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Cyclopean Vision vs Poly-sensual Engagement


Cyclopean Vision vs Poly-sensual Engagement
Vision metaphor
Substitute for failure of intellectual integration and operational coordination
Myth and meaning
Identity and spectacle
Wholes vs Happenings
Engaging the "spectator"

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Requested comment on Douglas Kellner, Media Culture and the Triumph of the Spectacle Journal of the Interdisciplinary Crossroads Vol. 2, No. 2 (August 2006), pp. 219-251. Published in that journal.


This comment on the paper by Douglas Kellner (Media Culture and the Triumph of the Spectacle, 2006), reframing the earlier study of Guy Debord (Society of the Spectacle, 1967) derives from overlapping concerns as a futurist with the use of particular metaphors in framing the challenges of governance for the future. It arises from early work on integrative forms of presentation of information and subsequent work on its visualization in support of policy-making -- how overviews (synthesis) gets intelligently presented for action. However more recent events indicate the need to frame such topics in terms of information warfare and, more appropriately, memetic warfare (cf Participative Democracy vs. Participative Drama: lessons on social transformation for international organizations from Gorbachev, 1991; Missiles, Missives, Missions and Memetic Warfare: Navigation of strategic interfaces in multidimensional knowledge space, 2001) .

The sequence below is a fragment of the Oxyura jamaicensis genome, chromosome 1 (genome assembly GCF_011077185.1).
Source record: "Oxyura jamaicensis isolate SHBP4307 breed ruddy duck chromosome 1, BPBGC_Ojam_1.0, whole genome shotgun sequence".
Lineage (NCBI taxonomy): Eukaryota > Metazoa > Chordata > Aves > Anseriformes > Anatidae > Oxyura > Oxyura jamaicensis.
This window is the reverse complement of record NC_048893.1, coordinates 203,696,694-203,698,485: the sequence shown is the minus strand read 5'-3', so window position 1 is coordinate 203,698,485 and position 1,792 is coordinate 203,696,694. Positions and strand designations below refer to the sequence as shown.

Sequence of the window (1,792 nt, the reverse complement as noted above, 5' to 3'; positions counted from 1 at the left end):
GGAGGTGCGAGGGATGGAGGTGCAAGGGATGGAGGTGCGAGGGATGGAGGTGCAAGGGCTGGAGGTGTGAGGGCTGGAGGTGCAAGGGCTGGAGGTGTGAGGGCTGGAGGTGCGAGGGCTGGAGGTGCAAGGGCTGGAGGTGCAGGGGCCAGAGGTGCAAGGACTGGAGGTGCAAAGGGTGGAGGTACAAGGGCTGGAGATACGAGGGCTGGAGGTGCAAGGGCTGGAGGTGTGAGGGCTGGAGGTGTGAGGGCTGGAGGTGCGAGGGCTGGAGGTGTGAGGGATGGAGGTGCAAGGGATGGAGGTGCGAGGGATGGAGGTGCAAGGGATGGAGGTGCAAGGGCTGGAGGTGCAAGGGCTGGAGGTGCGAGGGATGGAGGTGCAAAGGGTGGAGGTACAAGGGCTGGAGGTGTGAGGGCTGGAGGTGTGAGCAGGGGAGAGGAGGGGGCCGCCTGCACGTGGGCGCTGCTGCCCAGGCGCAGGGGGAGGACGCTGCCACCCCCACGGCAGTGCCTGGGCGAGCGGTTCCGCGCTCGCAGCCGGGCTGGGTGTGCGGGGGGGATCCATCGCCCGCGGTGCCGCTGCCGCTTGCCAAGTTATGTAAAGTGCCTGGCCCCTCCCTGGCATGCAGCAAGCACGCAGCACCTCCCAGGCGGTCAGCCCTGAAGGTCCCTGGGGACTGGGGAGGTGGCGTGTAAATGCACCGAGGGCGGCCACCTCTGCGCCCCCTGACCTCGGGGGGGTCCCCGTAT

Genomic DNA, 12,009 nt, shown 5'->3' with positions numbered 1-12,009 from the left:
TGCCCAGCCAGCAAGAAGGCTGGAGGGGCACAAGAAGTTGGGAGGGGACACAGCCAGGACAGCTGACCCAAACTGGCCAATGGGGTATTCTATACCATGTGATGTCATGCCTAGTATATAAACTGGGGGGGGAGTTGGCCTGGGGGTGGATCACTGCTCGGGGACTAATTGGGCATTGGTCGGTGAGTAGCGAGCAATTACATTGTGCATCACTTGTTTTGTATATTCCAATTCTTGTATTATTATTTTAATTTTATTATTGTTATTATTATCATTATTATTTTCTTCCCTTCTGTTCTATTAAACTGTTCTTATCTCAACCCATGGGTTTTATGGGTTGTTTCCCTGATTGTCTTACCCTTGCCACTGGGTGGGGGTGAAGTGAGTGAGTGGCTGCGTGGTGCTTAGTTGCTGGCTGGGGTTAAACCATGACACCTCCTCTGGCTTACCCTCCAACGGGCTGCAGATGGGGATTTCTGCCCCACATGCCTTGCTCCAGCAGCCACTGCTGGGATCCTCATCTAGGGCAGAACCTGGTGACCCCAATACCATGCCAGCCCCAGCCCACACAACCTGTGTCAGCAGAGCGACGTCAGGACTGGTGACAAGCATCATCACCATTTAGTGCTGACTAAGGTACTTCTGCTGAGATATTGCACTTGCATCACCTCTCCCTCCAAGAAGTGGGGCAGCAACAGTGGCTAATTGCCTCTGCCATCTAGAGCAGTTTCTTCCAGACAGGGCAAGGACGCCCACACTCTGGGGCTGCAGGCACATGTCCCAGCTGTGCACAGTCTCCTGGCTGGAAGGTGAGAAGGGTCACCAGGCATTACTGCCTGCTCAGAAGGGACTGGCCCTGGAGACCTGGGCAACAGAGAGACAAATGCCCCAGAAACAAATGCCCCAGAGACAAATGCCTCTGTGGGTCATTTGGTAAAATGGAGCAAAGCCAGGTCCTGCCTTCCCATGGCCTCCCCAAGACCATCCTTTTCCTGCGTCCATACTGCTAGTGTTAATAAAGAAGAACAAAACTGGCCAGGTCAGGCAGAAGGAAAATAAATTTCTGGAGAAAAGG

My primary concern with Kellner's excellent articulation of the issue of spectacles, and their interpretation, is his minimal focus on the operational possibilities in response to the problematic situation they constitute -- despite their "contradictions and reversals" and their "volatility, unpredictability, and evanescence". As he notes, "various models of opposition and struggle" were a preoccupation of the Situationist International whose successors make available the Debord text on the web -- with related commentaries (cf Len Bracken, The Spectacle Of Secrecy) and characteristic criticism of Debord himself (cf Luther Blissett, Guy Debord is Really Dead, 1994). My commentary is therefore a suggestion as to how his analysis effectively creates a framework through which to explore initiatives that he does not discuss.

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